• Improved safety records and fewer on-the-job accidents: People who have a sense of connectedness to their organizations feel strongly connected to their work and subsequently, pay greater attention to detail. These facets lead to team members who are more focused and able to perform better at work. Higher levels of awareness and performance lead to team members who are aware of their surroundings and limitations, which leads to fewer accidents and improved overall safety of the organization.
• Higher morale: Working in healthcare is a stressful calling, especially for those who are called to the field of EMS. Organizations who recognize this and emphasize providing a leadership team that is positive, outgoing, and approachable can do wonders for increasing their team’s morale. Teams with positive leaders are not only more effective in their work but are happier to perform their roles.
• Improved performance and work efforts: We all respond positively to praise; it is in our nature. A leader who makes efforts to show that they are aware of a job well done, and not only focused on team members who need improvement, shows their team that they are fully invested in their overall performance and well-being. Leaders who emphasize regular positive feedback for work-well-done and efforts to perform well often see team members who take pride in their work and strive to deliver at a higher level.
• Stronger team relationships: People who feel as though they are a valued member of a team tend to be happier, and happy people tend to have more positive relationships. Leaders who cultivate a healthy team mindset are significantly contributing to teams that have strong, positive relationships with one another.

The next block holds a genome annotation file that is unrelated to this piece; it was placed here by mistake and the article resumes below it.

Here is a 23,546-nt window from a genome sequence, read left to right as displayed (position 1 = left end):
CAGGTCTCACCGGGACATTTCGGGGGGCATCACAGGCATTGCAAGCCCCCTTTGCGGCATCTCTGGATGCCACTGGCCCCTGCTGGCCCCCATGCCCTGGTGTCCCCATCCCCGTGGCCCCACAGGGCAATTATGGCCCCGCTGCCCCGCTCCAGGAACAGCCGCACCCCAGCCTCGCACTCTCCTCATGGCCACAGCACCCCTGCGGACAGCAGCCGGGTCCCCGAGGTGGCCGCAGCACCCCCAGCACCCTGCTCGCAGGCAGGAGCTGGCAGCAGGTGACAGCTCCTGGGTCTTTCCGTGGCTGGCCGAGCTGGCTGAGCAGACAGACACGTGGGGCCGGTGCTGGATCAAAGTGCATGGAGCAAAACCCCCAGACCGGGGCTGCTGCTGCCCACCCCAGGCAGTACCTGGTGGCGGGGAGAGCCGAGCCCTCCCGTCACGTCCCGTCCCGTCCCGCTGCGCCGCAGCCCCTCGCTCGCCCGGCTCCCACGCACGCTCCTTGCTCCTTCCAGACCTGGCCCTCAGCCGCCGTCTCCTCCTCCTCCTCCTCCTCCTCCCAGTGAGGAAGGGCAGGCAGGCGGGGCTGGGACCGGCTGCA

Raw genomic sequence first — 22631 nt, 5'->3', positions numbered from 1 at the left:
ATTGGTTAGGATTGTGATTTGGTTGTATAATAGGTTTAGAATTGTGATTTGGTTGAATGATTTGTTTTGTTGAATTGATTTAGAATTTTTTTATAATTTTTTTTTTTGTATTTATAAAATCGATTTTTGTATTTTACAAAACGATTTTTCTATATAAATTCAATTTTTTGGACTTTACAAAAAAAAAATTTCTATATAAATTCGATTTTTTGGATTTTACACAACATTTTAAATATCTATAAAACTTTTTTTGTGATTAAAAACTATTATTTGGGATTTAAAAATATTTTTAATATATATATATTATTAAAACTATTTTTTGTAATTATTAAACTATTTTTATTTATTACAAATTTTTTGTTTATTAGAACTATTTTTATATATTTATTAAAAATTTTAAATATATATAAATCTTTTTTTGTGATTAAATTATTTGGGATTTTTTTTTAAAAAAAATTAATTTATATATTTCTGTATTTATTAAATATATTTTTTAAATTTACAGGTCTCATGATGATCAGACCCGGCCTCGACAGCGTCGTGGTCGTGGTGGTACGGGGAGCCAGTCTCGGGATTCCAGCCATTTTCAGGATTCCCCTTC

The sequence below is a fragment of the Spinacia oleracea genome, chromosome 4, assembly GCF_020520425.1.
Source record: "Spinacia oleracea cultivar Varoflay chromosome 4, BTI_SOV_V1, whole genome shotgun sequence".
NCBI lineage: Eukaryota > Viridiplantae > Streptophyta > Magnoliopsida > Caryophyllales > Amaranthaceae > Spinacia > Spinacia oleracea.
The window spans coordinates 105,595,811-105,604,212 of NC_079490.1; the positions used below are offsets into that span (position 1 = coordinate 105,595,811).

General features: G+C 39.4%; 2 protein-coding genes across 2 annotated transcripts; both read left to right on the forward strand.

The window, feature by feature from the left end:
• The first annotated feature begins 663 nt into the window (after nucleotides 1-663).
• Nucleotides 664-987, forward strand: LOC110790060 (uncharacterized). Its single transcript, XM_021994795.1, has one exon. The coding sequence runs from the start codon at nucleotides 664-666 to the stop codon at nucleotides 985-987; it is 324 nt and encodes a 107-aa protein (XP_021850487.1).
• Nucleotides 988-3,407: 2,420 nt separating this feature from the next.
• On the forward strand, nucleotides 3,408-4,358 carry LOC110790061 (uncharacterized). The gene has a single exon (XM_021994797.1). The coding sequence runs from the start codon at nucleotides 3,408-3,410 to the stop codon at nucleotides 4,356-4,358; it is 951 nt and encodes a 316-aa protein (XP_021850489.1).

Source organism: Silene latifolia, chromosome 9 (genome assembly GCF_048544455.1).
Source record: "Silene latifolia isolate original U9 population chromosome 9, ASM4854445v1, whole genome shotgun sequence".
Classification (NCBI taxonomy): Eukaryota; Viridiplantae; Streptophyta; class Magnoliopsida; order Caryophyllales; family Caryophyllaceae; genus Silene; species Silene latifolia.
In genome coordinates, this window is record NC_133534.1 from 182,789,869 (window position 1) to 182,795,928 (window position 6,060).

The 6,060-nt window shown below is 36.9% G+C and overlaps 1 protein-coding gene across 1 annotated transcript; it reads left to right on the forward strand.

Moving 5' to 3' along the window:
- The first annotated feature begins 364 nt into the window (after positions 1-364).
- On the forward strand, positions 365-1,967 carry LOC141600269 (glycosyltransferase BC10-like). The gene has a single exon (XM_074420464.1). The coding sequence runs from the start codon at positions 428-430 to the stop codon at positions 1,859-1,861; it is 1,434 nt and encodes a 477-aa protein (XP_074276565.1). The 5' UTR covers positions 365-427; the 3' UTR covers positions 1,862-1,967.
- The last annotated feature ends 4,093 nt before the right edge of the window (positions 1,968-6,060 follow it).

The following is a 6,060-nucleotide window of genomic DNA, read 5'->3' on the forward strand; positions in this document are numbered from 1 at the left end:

Working in the EMS industry often means working in an environment that is stressful, emotionally draining, and exhausting. Unfortunately, more often than not, it is a thankless job. Because of this, it should be a top priority to ensure that EMS team members feel their efforts are valued and that they matter. Their supervisor team should serve to raise them up and make efforts to avoid complicating an already difficult job.
Team leaders and supervisors should strive to make positive impacts on the team, even when dealing with negative or stressful situations. Positive effects can best be achieved by acknowledging the positive work that team members perform; this is especially true if done in conjunction with giving constructive criticism or negative feedback. For example, when approaching a team member about longer than desired call times, be sure to acknowledge their dedication to making sure their patients receive the quality of care that the organization strives to achieve on the call. Positively reinforcing good behaviors and providing positive feedback should be performed regularly and will ultimately result in improvements to the team.